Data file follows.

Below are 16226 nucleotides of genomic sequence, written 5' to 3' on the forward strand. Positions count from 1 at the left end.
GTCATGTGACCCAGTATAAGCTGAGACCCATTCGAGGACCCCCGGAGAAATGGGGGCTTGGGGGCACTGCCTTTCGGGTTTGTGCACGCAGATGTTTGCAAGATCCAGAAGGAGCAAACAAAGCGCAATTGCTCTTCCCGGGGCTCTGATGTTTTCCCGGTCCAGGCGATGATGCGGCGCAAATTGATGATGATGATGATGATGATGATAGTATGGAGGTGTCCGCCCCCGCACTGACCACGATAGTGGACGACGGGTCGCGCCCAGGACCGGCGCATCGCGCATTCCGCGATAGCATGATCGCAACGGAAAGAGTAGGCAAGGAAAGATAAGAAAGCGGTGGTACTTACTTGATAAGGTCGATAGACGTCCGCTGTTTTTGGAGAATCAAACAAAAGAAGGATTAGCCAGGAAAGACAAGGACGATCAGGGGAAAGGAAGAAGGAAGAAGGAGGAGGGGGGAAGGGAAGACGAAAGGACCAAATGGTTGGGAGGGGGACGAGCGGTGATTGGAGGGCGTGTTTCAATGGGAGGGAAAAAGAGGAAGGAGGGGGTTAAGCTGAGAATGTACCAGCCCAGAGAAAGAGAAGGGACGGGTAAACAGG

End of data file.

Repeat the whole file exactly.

Below are 16226 nucleotides of genomic sequence, written 5' to 3' on the forward strand. Positions count from 1 at the left end.
GTCATGTGACCCAGTATAAGCTGAGACCCATTCGAGGACCCCCGGAGAAATGGGGGCTTGGGGGCACTGCCTTTCGGGTTTGTGCACGCAGATGTTTGCAAGATCCAGAAGGAGCAAACAAAGCGCAATTGCTCTTCCCGGGGCTCTGATGTTTTCCCGGTCCAGGCGATGATGCGGCGCAAATTGATGATGATGATGATGATGATGATAGTATGGAGGTGTCCGCCCCCGCACTGACCACGATAGTGGACGACGGGTCGCGCCCAGGACCGGCGCATCGCGCATTCCGCGATAGCATGATCGCAACGGAAAGAGTAGGCAAGGAAAGATAAGAAAGCGGTGGTACTTACTTGATAAGGTCGATAGACGTCCGCTGTTTTTGGAGAATCAAACAAAAGAAGGATTAGCCAGGAAAGACAAGGACGATCAGGGGAAAGGAAGAAGGAAGAAGGAGGAGGGGGGAAGGGAAGACGAAAGGACCAAATGGTTGGGAGGGGGACGAGCGGTGATTGGAGGGCGTGTTTCAATGGGAGGGAAAAAGAGGAAGGAGGGGGTTAAGCTGAGAATGTACCAGCCCAGAGAAAGAGAAGGGACGGGTAAACAGG